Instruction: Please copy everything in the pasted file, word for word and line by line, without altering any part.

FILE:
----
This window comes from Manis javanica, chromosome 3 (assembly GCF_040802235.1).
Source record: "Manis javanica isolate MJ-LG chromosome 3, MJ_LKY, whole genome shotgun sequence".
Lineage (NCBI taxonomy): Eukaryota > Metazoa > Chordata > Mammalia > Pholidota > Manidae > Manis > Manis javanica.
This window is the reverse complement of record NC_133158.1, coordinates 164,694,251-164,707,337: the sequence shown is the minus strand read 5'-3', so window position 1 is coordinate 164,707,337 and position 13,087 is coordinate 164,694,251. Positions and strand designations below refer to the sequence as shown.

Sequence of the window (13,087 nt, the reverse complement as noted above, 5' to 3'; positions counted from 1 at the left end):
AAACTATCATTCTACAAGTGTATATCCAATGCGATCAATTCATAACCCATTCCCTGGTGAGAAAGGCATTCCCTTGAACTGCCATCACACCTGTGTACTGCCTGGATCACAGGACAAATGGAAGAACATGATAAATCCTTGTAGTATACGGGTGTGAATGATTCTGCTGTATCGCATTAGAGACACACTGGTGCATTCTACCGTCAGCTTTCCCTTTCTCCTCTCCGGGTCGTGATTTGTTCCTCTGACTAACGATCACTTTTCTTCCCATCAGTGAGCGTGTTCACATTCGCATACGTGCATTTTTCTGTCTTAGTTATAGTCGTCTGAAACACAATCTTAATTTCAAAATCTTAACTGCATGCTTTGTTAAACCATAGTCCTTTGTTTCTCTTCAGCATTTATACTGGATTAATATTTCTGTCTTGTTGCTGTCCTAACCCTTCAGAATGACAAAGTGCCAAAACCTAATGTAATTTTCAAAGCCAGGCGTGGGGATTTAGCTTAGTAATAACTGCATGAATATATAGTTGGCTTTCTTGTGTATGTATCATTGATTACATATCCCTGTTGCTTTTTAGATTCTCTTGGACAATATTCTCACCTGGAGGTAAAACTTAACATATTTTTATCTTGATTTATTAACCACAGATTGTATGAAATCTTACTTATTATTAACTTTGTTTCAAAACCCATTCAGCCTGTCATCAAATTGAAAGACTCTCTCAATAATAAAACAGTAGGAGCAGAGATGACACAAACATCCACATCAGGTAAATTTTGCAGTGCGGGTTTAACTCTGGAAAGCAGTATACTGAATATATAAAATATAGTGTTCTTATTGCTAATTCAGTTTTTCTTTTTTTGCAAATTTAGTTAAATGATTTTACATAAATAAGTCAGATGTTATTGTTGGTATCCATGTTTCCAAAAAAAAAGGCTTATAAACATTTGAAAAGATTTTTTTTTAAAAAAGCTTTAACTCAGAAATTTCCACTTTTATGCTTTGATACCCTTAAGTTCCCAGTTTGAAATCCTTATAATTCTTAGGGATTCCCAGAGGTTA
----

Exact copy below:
This window comes from Manis javanica, chromosome 3 (assembly GCF_040802235.1).
Source record: "Manis javanica isolate MJ-LG chromosome 3, MJ_LKY, whole genome shotgun sequence".
Lineage (NCBI taxonomy): Eukaryota > Metazoa > Chordata > Mammalia > Pholidota > Manidae > Manis > Manis javanica.
This window is the reverse complement of record NC_133158.1, coordinates 164,694,251-164,707,337: the sequence shown is the minus strand read 5'-3', so window position 1 is coordinate 164,707,337 and position 13,087 is coordinate 164,694,251. Positions and strand designations below refer to the sequence as shown.

Sequence of the window (13,087 nt, the reverse complement as noted above, 5' to 3'; positions counted from 1 at the left end):
AAACTATCATTCTACAAGTGTATATCCAATGCGATCAATTCATAACCCATTCCCTGGTGAGAAAGGCATTCCCTTGAACTGCCATCACACCTGTGTACTGCCTGGATCACAGGACAAATGGAAGAACATGATAAATCCTTGTAGTATACGGGTGTGAATGATTCTGCTGTATCGCATTAGAGACACACTGGTGCATTCTACCGTCAGCTTTCCCTTTCTCCTCTCCGGGTCGTGATTTGTTCCTCTGACTAACGATCACTTTTCTTCCCATCAGTGAGCGTGTTCACATTCGCATACGTGCATTTTTCTGTCTTAGTTATAGTCGTCTGAAACACAATCTTAATTTCAAAATCTTAACTGCATGCTTTGTTAAACCATAGTCCTTTGTTTCTCTTCAGCATTTATACTGGATTAATATTTCTGTCTTGTTGCTGTCCTAACCCTTCAGAATGACAAAGTGCCAAAACCTAATGTAATTTTCAAAGCCAGGCGTGGGGATTTAGCTTAGTAATAACTGCATGAATATATAGTTGGCTTTCTTGTGTATGTATCATTGATTACATATCCCTGTTGCTTTTTAGATTCTCTTGGACAATATTCTCACCTGGAGGTAAAACTTAACATATTTTTATCTTGATTTATTAACCACAGATTGTATGAAATCTTACTTATTATTAACTTTGTTTCAAAACCCATTCAGCCTGTCATCAAATTGAAAGACTCTCTCAATAATAAAACAGTAGGAGCAGAGATGACACAAACATCCACATCAGGTAAATTTTGCAGTGCGGGTTTAACTCTGGAAAGCAGTATACTGAATATATAAAATATAGTGTTCTTATTGCTAATTCAGTTTTTCTTTTTTTGCAAATTTAGTTAAATGATTTTACATAAATAAGTCAGATGTTATTGTTGGTATCCATGTTTCCAAAAAAAAAGGCTTATAAACATTTGAAAAGATTTTTTTTTAAAAAAGCTTTAACTCAGAAATTTCCACTTTTATGCTTTGATACCCTTAAGTTCCCAGTTTGAAATCCTTATAATTCTTAGGGATTCCCAGAGGTTA